When the time comes, the butterfly sheds this final layer and emerges from her chrysalis, hanging in place for several hours while her wings dry and fluid is pumped into them until they become full and strong. She quivers her wings to make sure they’re ready, and finally takes flight, off to feed on her favourite flowers for the rest of her days.  

So thanks to the brave butterflies of the world, here are seven tips for getting through your own personal transformation with the same grace and beauty:

1.  Know your own power.  If your current ‘egg’ doesn’t allow you to be the person you want to be, you can get yourself out of any circumstance that stunts your growth.  But recognize that sometimes, your ‘egg’ is only your perception of the situation, not the reality.

2.  Learn from your experiences.  Ingest and digest every experience and relationship fully.  Take in and explore what you learned from it, where you made mistakes, and how you grew from it.  Embrace the good stuff and carry it with you into your future; release the bad stuff and leave it in the past, where it belongs. 

3.  Take in the things that you like.  We all have our unique preferences and inclinations; surround yourself with the people and things that make you feel good.  Following your nose is imperative for optimizing your personal growth.

4.  Know what you need.  Take responsibility for keeping yourself safe and comfortable.  Prepare for change as much as possible, and practice consistent self-care.

5.  Fully allow the change.  Don’t resist it.  Sometimes it’s painful, and it’s normal if you don’t even recognize yourself for a while.  But you know inside when you need to make a change, and it’s much easier when you just go with it and quit second-guessing yourself.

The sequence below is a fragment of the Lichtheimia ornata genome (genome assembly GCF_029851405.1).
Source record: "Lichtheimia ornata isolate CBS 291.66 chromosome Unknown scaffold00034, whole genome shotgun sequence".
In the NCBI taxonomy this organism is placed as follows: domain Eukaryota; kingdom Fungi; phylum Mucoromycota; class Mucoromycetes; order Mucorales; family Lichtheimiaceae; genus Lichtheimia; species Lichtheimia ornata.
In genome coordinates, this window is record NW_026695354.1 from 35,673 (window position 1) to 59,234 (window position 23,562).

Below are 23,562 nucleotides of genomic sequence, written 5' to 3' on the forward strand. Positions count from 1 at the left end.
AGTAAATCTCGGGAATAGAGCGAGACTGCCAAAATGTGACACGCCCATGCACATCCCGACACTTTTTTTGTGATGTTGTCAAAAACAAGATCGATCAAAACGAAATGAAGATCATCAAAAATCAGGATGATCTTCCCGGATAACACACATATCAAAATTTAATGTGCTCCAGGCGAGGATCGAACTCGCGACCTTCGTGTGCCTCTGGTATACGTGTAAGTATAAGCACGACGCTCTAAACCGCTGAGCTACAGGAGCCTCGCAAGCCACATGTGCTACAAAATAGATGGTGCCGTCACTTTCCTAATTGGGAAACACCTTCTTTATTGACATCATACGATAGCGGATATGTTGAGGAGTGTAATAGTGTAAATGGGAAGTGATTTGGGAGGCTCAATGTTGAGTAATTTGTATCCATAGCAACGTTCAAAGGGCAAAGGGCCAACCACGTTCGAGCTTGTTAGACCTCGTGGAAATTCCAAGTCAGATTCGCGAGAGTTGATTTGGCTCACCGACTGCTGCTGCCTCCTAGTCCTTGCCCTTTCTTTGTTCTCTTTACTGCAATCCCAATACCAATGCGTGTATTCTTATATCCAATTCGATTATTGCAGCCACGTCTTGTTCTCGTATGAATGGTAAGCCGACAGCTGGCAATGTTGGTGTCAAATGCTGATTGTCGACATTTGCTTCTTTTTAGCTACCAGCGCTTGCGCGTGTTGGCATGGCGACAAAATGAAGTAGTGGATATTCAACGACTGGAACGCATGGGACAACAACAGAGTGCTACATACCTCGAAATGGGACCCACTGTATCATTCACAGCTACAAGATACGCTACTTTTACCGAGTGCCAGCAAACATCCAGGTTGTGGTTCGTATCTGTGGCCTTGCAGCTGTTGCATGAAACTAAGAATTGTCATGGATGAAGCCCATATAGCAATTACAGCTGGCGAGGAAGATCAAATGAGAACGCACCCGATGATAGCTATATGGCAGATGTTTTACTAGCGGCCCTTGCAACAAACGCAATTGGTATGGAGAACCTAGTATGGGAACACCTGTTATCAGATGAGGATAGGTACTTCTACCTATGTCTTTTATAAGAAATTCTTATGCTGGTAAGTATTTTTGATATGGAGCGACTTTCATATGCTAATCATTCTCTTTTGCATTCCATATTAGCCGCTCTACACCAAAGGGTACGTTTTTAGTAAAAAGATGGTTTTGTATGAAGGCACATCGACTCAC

6.  Trust the process.  Even when you can’t see what the end result will look like, be patient; you may not be able to see exactly what your new life will look like until it happens.  Just remember to be yourself.  Always.

7.  Emerge when it’s time.  You can’t stay in your chrysalis forever, and even though you might be scared, there comes a time when you just have to get out there.  It may take some time to get used to how it feels being the new you, so take a few baby steps to test things out.  Then spread your wings and take flight into your new future: the one where you’re living a life that you love. 

When you find yourself in a butterfly soup stage of life, do as the wise caterpillar does.  As long as you stay true to exactly who you are, consistently give yourself what you need and commit to doing the things that you love, something beautiful is bound to emerge. 

2 thoughts on “Seven Ways To Survive (And Even Embrace) Personal Change

  1. Kelly, this article is beautiful. I love “butterfly soup”; this is a wonderful analogy and I can think up of a few times when I was all soupy. Honestly, how amazing is this imagery? I just finished writing a piece on exact same topic for a local yoga blog and I really enjoyed reading your take. I’m going to send it to on it to one of my clients to read.

    • Thank you Natalia; so glad you liked it. It really is quite a parallel, isn’t it? Thanks for passing it along to your client, and I’d love to read your article for the yoga blog so if you think of it, do pass it on. All the best 🙂